One of the pleasures of reconnecting with my ancestral and familial roots on the Azores is learning about the community of writers, artists, and musicians who are active on the islands and in the Azorean diaspora.

Cascata do Salto do Cabrito, Ribeira Grande, Açores.
Photo by SEA

This year for my National Poetry Month posts I’m going to focus on the poetry of the Azores and its diaspora. In part, because I don’t know when I’ll get back to the islands, and in part because there is, both on the islands and around the diasporic world, an incredible diversity of poets working today.

Indeed, it is part of a renaissance of Azorean creativity. For example, on São Miguel over the course of a week in the summer, there were many cultural activities—from outdoor concerts in the Largo do Colégio to stilt-walking pop-up street theater performances, from book launches at one of the several bookshops to readings at the Public Library.

Add the other islands into the mix—from events and festivals organized by Terry Costa’s MiratecArts organization on Pico to the Maia Folk Festival on Santa Maria island and the “Festas da Praia” on Terceira—there’s an incredible cultural revolution happening on the Azores.

Just how extensive was this revolution (or my own revelation of it anyway) really hit home—literally—during the pandemic year of 2020: it seemed like every night there was an opportunity to participate in some Zoom event from the Azores or the diaspora, whether it was the Arquipélago de Escritores conference, the Colóquios da Lusofonia run by Chrys Chrystello, or events put on by the Portuguese Beyond Borders Institute at Fresno State University.

There were book launches, readings, and video interviews from bookstore-publishers like Letras Lavadas, Livraria SolMar, and Companhia das Ilhas, as well as musical performances by Sara Cruz, Cristovam, and others. (To be honest, this doesn’t even scratch the surface of what’s happening on the islands—there’s more going on there than in Brooklyn!)

One of the contemporary poets whose work that has come to my attention through all of this over the past year is Ângela de Almeida.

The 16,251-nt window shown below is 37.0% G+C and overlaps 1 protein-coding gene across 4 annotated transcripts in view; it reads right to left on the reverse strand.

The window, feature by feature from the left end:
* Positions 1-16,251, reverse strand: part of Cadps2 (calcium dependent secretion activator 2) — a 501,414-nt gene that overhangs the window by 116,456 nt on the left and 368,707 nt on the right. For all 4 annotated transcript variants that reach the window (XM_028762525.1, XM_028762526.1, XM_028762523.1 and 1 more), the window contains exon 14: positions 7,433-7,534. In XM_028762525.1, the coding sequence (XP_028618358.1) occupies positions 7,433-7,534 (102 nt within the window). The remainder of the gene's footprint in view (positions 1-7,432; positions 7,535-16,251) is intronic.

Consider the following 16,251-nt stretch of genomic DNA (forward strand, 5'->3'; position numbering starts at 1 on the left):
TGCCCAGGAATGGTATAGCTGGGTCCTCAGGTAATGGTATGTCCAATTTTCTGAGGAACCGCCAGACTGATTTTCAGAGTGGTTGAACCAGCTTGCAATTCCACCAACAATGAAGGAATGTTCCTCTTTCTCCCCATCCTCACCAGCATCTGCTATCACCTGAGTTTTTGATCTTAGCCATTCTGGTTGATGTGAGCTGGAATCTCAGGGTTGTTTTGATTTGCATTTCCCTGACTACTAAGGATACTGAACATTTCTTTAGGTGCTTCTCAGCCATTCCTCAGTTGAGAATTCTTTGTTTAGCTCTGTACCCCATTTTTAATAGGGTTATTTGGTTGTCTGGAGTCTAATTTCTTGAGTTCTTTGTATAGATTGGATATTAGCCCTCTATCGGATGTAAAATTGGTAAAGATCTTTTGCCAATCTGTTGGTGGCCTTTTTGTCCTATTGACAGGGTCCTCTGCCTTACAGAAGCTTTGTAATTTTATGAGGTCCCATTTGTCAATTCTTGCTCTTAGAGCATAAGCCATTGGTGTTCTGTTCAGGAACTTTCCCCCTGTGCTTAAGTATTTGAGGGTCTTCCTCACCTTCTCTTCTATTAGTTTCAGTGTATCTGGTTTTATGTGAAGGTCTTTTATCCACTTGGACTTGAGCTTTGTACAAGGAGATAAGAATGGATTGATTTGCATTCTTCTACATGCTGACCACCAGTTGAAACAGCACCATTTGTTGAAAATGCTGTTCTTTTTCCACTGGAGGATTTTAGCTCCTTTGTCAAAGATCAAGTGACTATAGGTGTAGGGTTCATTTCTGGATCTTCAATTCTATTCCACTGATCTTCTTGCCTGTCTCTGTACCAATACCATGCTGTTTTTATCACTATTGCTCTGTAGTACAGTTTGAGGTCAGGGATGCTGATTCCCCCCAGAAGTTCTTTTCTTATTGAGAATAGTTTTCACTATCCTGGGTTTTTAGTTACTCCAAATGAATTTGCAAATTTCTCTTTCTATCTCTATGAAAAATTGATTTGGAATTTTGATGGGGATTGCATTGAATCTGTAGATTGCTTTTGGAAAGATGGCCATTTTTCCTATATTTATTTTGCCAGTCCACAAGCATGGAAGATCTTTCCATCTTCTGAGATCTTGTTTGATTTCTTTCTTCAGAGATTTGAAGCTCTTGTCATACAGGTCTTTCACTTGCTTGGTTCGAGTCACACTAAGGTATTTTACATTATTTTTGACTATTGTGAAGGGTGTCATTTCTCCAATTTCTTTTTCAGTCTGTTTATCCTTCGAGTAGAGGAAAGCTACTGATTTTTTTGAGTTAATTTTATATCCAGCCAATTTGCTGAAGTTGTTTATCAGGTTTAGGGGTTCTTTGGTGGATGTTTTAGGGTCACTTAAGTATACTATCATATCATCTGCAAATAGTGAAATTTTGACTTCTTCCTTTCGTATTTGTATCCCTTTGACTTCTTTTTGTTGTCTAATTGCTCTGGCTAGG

Born in Horta, on the island of Faial, Almeida studied in Lisbon, earning a PhD in Portuguese Literature by defending a thesis on the symbolism of the island and Pentecostalism in the work of one of the Azores’s most renowned literary figures, the poet and essayist Natália Correia. Her poetry collections include Sobre o Rosto (1989), Manifesto (2005), A Oriente (2006), as well as the poetic narrative, O Baile das Luas (1993), which critic David Mourao-Ferreira called “a small masterpiece.”

The poem of hers I’ve chosen, “comecemos o dia a oriente junto às ravinas,” comes from her book, Caligrafia dos pássaros (The Calligraphy of Birds), which she published in 2018; the poem is dedicated to Ricardo Reis, one of the heteronyms of the great Portuguese poet, Fernando Pessoa.

Ricardo Reis has “a very particular poetry and philosophy with which I identify myself very much,” Almeida told me. “He is against suffering and I am always.”

Indeed, Reis is a modern epicurean who urges us to seize the day and peacefully accept fate. “Wise is the one who does not seek,” he wrote. “The seeker will find in all things the abyss, and doubt in himself.”

Here is Ângela de Almeida’s poem in its original Portuguese and in my translation:

comecemos o dia a oriente junto às ravinas

com as mãos envoltas em anéis de água

e olhemos o azul e acetinado manto

e fiquemos ausentes e livres

e suspensos

e com as mãos envoltas em anéis de água

abracemo-nos simplesmente

e continuemos a olhar o azul e acetinado manto

como se o tempo fosse este momento

assim liso e pasmado

e afinal não nos abracemos, mas olhemos

simplesmente os fios de água na pele

deste dia diferente e fiquemos assim

contemplativos e ausentes

enquanto a água corre e não morre

–a Ricardo Reis

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let us start the day in the east by the ravines

with our hands enfolded in rings of water

and look at the blue satin blanket

and let us stay absorbed and free

and suspended

and with our hands enfolded in rings of water

let us simply embrace each other

and continue to look at the blue satin blanket

as if time were this moment

so smooth and astonished

and in the end, let’s not embrace, but simply

look at the trickle of water on the skin

of this different day and stay like this

contemplative and absorbed

while the water flows and never dies

–to Ricardo Reis

Poem reprinted by permission of Ângela de Almeida. Translation by Scott Edward Anderson